Sunday, March 31, 2013

Happy Easter!

Today is Easter.  Happy Easter, everyone!  

I've always really liked this holiday.  I've never been particularly religious (my family is...well... rather "secular"), so my love for Easter has always been very superficial.  Ever since I was a little girl, I have simply enjoyed the idea of the Easter holiday.  What a joyous and glorious idea it is!  I love the chubby little bunny that hops around, giving away eggs and candy.  I love the pastel colors and the Cadbury treats.  I even love that plastic grass that goes in the bottom of the Easter basket.  What fun!  What a happy, happy day. 

Sadly, Dan was away this weekend and I was feeling a little down.  Rather than lie around in a slump, however, I put a pencil between my teeth (force a smile!) and reached for a pair of scissors and a bag of balloons.  I decided to throw a party.  

I wanted to do a neighborhood Easter egg hunt, but the logistics proved impossibly daunting. With 50 children living within a 50 meter radius and some 500 children living in my bairro, I couldn't find a way to plan it without making it extremely exclusionary.  Instead, I decided to use a few of my endless materials--  scrap paper, stickers, and balloons-- and throw a party for everybody.  

I present to you a cute little post about my Easter holiday...

How to Throw an Impromptu Festival of Recycled Extravagance (in 8 Easy Steps!): 

Step 1:  Prepare!  Get a stack of recycled paper.  Trace bunny ears.  Set aside tape, stapler, and scissors.
Step 2:  Generate Interest.  Wash dishes in your bunny hat.  Pretend that it's totally normal and that, "Everyone in America does this on Easter!"
Step 3:  Advertise!  Get your favorite neighbors in on the action!
(Pictured:  Romao's family with bunny hats and balloons)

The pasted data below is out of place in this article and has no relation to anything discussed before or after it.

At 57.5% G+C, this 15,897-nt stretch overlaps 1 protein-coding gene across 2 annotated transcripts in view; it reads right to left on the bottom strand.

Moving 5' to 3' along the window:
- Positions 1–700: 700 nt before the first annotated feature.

Step 4:  Reach a Larger Audience!  Invite the entire neighborhood.
(Pictured:  Some 25% of total participants)
Step 5:  Offer Perks!  Make bunny hats and give out stickers and balloons.
(Pictured:  Jovita (red), Lurdes (yellow), and Tabita (blue))
Step 6:  Take Pictures!  Give everyone a chance to show off their Easter spirit.
(Pictured:  Baby Bunny, Cool Bunny, and Double Bunny)
Step 7:  Play!  Teach a dance, sing a song, and dress up the puppies!
(Pictured:  Marble Rye, Donut, and Pancake wearing bunny hats)
Step 8:  Share!  Happy Easter!  Lots of love from our growing family in Africa.

Thursday, March 28, 2013

An Introduction to Zobue

video

Finally!  This has taken a long, long time, but Dan and I have finally made a video introduction to Zobue.  Before you watch it, I want to give an advisory notice-- it's rather awful!  Video making is not our forte.  Be that as it may, however, we love you and we wanted to try and give you a closer look at our house and our school in Mozambique.  

The entire movie is narrated in Portuguese, but I have added subtitles for your comprehension and enjoyment.  Dan refused to appear in front of the camera and is therefore the one behind the lens.  I, of course, lost the coin toss and appear in all seven minutes of footage.  

Enjoy our little movie.  It was a struggle to make it (as we dodged sudden downpours, karate-chopping kids, and football crowds), but we kind of had fun.  I don't know if I will ever, ever do it again, however.   Photographs are more forgiving.  

Love, 
Lisa and Dan

P.S.  BIG NEWS!  I will now officially announce that the squirming little dog in the ending scene is my grand-puppy!  Bwino is now a proud indifferent father to seven newborn puppies! The one that I am holding is named "Pancake."